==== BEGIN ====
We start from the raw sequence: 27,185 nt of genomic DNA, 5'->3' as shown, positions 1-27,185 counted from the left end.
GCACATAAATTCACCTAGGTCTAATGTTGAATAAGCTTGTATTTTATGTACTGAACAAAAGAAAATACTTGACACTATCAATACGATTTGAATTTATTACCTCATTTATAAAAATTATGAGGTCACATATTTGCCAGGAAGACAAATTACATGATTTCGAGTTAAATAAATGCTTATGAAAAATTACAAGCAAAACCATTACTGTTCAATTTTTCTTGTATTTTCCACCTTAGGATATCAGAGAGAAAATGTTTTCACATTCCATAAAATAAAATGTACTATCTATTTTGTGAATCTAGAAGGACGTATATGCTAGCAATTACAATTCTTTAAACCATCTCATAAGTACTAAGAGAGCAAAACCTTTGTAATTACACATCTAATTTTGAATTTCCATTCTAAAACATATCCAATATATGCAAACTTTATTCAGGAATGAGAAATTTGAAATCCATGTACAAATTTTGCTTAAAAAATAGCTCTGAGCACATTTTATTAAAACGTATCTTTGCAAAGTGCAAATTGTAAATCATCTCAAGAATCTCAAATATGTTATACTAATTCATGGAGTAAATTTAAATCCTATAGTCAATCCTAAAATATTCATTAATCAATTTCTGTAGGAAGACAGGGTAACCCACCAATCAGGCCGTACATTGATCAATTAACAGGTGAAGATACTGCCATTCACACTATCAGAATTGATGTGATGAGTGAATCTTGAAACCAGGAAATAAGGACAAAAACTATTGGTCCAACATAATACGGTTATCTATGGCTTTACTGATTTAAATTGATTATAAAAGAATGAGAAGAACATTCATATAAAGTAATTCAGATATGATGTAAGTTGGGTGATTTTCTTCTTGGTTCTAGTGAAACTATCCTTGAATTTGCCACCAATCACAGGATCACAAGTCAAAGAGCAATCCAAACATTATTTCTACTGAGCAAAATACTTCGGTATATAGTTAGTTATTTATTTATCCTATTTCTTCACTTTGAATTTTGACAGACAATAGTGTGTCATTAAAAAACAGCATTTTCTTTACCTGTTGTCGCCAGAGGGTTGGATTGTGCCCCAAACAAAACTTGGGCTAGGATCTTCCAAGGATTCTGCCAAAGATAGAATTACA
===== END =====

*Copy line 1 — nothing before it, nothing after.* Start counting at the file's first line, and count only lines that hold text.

We start from the raw sequence: 27,185 nt of genomic DNA, 5'->3' as shown, positions 1-27,185 counted from the left end.